NOVEL: The House Without a Key
AUTHOR: Earl Derr Biggers
YEAR OF PUBLICATION: 1925
It has been said (and attributed to John Gardner, Leo Tolstoy, and various others) that there are really only two stories: a man goes on a journey, and a stranger comes to town. I think that claim is perhaps a wee bit over-simplified, but in any event, this novel is in the first category. A proper and rather straitlaced young man of the Boston Brahmin type is dispatched to Hawaii, via San Francisco, on an errand: he is to retrieve his aunt (who has been on an extended vacation there visiting a rather disreputable relative). All does not go quite as planned, as the young John Quincy Winterslip (who considers himself quite sensible and intends a short trip, a return to his family-approved fiancee, and a quick resumption of his investment business) quickly finds himself, instead, getting in fights, investigating a murder plot, uncovering some rather unsavory facts about his uncle’s past, escaping a kidnapping attempt, becoming rather captivated by Hawaii (and more particularly, of a beautiful young local woman), and generally having the adventure of his life.
It’s great fun, and it’s an amazing look back. The older characters are nostalgic for the 1880s, before Honolulu became such a cosmopolitan and busy place, but for us in the 21st century, 1920s Honolulu seems exotic, fascinating, and otherworldly. As Biggers points out, Honolulu proves Kipling wrong, because it is where East can meet West. It’s a charming read, and it is also the introduction to a character that has since become very well known: the Chinese detective, Charlie Chan.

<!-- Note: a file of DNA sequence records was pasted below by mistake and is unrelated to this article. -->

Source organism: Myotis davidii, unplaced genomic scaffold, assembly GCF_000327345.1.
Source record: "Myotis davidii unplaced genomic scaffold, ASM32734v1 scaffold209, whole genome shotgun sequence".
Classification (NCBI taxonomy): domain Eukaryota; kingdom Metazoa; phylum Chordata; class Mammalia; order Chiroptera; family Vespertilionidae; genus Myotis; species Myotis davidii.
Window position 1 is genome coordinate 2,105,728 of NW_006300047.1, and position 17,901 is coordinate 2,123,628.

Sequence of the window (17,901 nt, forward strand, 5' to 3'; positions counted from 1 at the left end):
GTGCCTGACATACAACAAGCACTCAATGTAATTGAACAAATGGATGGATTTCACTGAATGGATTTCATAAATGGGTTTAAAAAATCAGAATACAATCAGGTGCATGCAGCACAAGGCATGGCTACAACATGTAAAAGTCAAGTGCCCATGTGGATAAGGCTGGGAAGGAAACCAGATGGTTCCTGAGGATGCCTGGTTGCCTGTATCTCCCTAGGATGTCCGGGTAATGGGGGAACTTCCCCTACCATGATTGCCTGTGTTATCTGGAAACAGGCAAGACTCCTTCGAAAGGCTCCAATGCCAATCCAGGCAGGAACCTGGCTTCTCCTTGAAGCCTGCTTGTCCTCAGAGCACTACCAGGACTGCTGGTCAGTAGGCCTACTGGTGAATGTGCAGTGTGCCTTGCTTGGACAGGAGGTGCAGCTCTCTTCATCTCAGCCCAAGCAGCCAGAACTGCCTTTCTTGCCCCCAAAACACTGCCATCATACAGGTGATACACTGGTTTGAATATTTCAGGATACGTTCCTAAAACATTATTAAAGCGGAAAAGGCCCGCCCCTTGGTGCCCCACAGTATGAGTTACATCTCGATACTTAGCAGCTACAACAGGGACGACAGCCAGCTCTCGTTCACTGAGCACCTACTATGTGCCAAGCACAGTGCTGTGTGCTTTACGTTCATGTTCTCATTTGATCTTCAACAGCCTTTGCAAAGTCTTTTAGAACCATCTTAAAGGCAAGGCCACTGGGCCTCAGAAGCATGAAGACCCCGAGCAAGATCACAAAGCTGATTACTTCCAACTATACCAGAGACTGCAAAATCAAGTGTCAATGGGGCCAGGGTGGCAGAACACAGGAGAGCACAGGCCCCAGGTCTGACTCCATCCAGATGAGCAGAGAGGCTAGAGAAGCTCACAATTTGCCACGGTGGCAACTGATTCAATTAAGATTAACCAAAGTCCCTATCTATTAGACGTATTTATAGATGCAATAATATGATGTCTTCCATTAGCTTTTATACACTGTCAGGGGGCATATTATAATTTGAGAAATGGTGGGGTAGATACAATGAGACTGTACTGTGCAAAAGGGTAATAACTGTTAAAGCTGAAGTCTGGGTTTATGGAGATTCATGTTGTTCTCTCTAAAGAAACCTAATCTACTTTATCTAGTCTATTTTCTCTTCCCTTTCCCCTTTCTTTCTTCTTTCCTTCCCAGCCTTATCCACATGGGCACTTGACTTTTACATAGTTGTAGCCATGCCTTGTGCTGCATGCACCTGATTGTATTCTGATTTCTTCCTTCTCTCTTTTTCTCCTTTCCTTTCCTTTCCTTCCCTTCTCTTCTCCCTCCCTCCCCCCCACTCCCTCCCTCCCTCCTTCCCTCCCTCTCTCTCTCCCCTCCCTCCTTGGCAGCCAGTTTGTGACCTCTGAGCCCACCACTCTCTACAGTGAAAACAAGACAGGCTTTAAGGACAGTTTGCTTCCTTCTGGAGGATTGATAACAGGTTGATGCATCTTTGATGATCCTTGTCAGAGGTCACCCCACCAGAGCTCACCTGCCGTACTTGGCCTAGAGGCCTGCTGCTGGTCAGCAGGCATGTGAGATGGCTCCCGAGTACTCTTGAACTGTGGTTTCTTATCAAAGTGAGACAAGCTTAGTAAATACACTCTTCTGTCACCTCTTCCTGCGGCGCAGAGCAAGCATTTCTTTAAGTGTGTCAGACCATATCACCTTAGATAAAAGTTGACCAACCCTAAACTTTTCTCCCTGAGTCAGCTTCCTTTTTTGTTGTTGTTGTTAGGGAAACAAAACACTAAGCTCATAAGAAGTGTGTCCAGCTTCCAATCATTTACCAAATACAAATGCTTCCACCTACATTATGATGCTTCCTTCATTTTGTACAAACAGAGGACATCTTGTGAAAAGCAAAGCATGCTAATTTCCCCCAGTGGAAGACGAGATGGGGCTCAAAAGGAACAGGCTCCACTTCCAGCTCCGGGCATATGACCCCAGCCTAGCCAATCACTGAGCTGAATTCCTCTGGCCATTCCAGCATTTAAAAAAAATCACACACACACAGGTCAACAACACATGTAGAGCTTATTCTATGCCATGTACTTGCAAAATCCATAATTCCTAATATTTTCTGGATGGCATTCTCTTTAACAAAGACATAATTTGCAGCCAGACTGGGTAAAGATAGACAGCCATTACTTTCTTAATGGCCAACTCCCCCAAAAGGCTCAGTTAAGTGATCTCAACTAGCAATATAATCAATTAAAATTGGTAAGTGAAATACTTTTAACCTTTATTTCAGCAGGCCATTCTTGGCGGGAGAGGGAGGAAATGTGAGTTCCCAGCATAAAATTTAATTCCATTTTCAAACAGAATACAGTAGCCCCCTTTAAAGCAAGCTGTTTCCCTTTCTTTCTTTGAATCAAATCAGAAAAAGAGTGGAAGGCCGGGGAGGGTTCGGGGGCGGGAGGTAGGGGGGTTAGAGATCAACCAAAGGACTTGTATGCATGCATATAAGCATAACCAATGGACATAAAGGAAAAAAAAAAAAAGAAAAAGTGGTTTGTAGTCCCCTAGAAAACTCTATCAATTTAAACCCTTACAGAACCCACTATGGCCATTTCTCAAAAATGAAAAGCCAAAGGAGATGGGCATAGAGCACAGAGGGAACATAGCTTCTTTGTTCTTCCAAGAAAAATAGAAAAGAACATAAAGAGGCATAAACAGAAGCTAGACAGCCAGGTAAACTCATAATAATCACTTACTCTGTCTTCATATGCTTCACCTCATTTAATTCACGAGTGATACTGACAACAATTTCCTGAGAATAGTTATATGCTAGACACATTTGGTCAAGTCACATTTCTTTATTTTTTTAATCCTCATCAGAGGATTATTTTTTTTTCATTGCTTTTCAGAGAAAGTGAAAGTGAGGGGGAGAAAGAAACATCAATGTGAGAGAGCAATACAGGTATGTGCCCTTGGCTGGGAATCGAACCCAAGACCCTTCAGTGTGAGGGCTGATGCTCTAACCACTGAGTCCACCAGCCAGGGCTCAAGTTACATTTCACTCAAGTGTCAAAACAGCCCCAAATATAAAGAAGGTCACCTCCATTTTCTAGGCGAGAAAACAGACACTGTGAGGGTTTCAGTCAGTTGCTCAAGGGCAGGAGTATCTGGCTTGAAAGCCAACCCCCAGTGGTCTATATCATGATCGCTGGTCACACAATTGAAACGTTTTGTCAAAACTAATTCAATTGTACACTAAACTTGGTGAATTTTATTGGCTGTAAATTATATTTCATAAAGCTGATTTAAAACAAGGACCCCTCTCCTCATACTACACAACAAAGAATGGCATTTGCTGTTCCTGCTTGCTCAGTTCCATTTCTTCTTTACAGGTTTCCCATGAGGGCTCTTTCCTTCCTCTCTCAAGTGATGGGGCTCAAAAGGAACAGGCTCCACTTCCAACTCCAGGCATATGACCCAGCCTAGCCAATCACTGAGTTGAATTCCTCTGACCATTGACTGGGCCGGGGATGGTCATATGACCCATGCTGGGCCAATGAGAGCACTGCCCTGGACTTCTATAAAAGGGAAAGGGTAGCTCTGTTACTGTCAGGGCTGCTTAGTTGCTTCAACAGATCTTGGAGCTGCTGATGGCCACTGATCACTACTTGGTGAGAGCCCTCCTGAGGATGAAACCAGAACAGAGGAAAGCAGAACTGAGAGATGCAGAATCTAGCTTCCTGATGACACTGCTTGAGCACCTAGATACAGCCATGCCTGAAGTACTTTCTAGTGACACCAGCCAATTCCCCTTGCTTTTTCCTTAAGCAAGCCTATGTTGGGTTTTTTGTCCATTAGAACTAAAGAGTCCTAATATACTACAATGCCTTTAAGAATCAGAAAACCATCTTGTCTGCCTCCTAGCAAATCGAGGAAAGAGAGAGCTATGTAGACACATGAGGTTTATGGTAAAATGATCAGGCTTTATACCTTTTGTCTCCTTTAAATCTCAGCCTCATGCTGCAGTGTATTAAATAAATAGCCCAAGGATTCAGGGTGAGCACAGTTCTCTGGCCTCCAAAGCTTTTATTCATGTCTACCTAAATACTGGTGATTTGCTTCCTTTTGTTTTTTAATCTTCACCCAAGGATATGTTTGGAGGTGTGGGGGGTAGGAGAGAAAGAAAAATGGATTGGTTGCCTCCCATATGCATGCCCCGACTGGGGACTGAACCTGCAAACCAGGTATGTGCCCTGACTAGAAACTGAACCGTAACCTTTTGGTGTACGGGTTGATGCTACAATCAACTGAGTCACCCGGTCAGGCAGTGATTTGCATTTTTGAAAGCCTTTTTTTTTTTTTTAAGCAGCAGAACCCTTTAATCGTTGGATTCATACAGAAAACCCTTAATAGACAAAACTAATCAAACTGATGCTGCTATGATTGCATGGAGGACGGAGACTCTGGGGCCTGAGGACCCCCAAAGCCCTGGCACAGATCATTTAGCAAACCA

Charlie Chan? He has a bad reputation these days, due, no doubt, to the movies featuring the character, which had white actors playing the role in “yellowface” and which have been roundly criticized for reinforcing condescending and offensive stereotypes.
This novel, however, is astonishingly progressive for its time. Biggers was inspired to add a Chinese policeman to the novel he’d been planning when he read about a detective on the Honolulu police force, Chang Apana, famous for his successes in opium smuggling and illegal gambling cases, his fluency in several languages, his habit of carrying a bullwhip, and his colorful exploits on the job. Finding the “yellow peril” stereotypes that he encountered in California offensive, Biggers deliberately created a character very different: amiable, on the side of law and order, gracious, extremely loyal, and patient. As the character proved popular in The House Without a Key, Charlie Chan was given a more prominent role in the subsequent five novels in the series. In the second novel, The Chinese Parrot, Chan goes undercover as an ignorant Chinese cook, quite successfully, but resents very much faking his accent and speech patterns (going so far as to refuse to say the word “very” because he’d be obliged to pronounce it as “velly”). He is generally underestimated by the white people he encounters, and consistently surprises them with his intelligence and hard work.
Give it a chance and you will likely be pleasantly surprised by this mix of mystery, romance, and humor. Read it on the beach if you can, and if you can’t, imagine yourself there, with an ocean breeze, a tropical sunset, and a delicious cold drink.
RATING (one to five whistles, with five being the best): 3 Whistles
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Laura LaVelle is an attorney and writer who lives in Connecticut, in a not quite 100-year-old house, along with her husband, two daughters, and a cockatiel.
Laura can be contacted at firstname.lastname@example.org
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